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From Charlie Frasure <charliefras...@gmail.com>
Subject Re: Expression language
Date Thu, 12 Nov 2015 23:39:55 GMT
I am attempting to convert many files with various encoding to a common
character set.  I have an attribute called 'encoding' that stores the
result of an encoding test.  When passing that value as the source to the
ConvertCharacterSet processor, it didn't match the processor's expected
values.  I added an UpdateAttribute processor that is attempting to compare
'encoding' to known valid Java character sets.  That comparison is where I
am having trouble.  In SQL it would be "where encoding in ('utf-8', 'utf-16',
'utf-16be', 'utf-16le', 'us-ascii', 'iso-8859-1')."

Based on this document, I thought that 'literal' would be a good function
combined with 'contains'.
https://nifi.apache.org/docs/nifi
-docs/html/expression-language-guide.html#literal

Once the comparison is working, I will send the matching files to the
ConvertCharacterSet processor.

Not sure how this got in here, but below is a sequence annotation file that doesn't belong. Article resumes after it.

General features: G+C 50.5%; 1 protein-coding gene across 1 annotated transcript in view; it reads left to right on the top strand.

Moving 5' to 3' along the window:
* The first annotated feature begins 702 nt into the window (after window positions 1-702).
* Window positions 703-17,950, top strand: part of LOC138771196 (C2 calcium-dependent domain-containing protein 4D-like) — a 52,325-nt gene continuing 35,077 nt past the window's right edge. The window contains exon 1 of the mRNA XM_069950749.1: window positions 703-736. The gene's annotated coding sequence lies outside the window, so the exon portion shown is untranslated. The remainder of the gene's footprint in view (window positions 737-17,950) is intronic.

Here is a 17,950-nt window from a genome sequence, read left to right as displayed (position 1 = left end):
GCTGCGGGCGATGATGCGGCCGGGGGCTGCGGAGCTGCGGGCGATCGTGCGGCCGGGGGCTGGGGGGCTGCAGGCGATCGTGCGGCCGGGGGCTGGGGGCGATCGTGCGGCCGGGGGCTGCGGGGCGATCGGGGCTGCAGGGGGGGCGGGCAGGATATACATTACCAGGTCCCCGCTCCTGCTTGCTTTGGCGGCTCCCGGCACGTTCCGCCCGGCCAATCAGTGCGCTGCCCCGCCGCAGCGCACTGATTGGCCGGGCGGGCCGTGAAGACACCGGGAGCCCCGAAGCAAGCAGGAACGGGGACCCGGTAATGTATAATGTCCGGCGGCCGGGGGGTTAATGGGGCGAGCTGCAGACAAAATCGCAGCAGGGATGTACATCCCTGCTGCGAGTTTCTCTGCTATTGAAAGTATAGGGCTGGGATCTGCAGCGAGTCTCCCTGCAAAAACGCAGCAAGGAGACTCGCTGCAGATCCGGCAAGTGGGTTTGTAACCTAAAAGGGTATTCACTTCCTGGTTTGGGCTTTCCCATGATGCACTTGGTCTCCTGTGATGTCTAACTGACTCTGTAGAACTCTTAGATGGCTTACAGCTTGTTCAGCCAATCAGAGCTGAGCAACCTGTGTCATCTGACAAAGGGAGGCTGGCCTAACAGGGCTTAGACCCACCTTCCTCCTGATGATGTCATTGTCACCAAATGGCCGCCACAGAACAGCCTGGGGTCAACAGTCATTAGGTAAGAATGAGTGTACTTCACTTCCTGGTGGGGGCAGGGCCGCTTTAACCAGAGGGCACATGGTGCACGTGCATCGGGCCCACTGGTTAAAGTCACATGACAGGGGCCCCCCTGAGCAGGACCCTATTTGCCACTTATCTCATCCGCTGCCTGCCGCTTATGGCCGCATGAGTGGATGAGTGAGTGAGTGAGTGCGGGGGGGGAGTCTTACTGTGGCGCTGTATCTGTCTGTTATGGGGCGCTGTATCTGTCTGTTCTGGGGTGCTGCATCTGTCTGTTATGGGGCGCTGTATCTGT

On Thu, Nov 12, 2015 at 6:24 PM, Matthew Clarke <matt.clarke.138@gmail.com>
wrote:

> Charlie,
>      I am not sure what your use case is here. 'Literal' is not a NiFI
> expression language function. If you can give me some detail on what you
> are trying to do, I can help you with the NiFi expression language strategy
> to accomplish it. Did you create a FlowFile attribute named 'encoding'?
>
> Matt
> On Nov 12, 2015 6:15 PM, "Charlie Frasure" <charliefrasure@gmail.com>
> wrote:
>
>> Typos on my regex were just in the email, not the processor.  It should
>> have read ${encoding:match...
>>
>> On Thu, Nov 12, 2015 at 6:03 PM, Charlie Frasure <
>> charliefrasure@gmail.com> wrote:
>>
>>> This expression does not parse without error:
>>> ${literal('utf-8 utf-16 utf-16be utf-16le us-ascii
>>> iso-8859-1'):contains(encoding)}
>>>
>>> Is it not possible to use an attribute in a comparison function?
>>> Unexpected token 'encoding' at line 1, column 73. Query: ${literal(utf-8
>>> utf-16 utf-16be utf-16le us-ascii iso-8859-1):contains(encoding)}
>>>
>>> Alternatively, I think a regex should work, but didn't immediately get a
>>> match using:
>>> ${enconding.match('utf-8|utf-16|utf-16be|utf-16le|us-ascii|iso-8859-1')}
>>>
>>> Charlie
>>>
>>>
>>
>>

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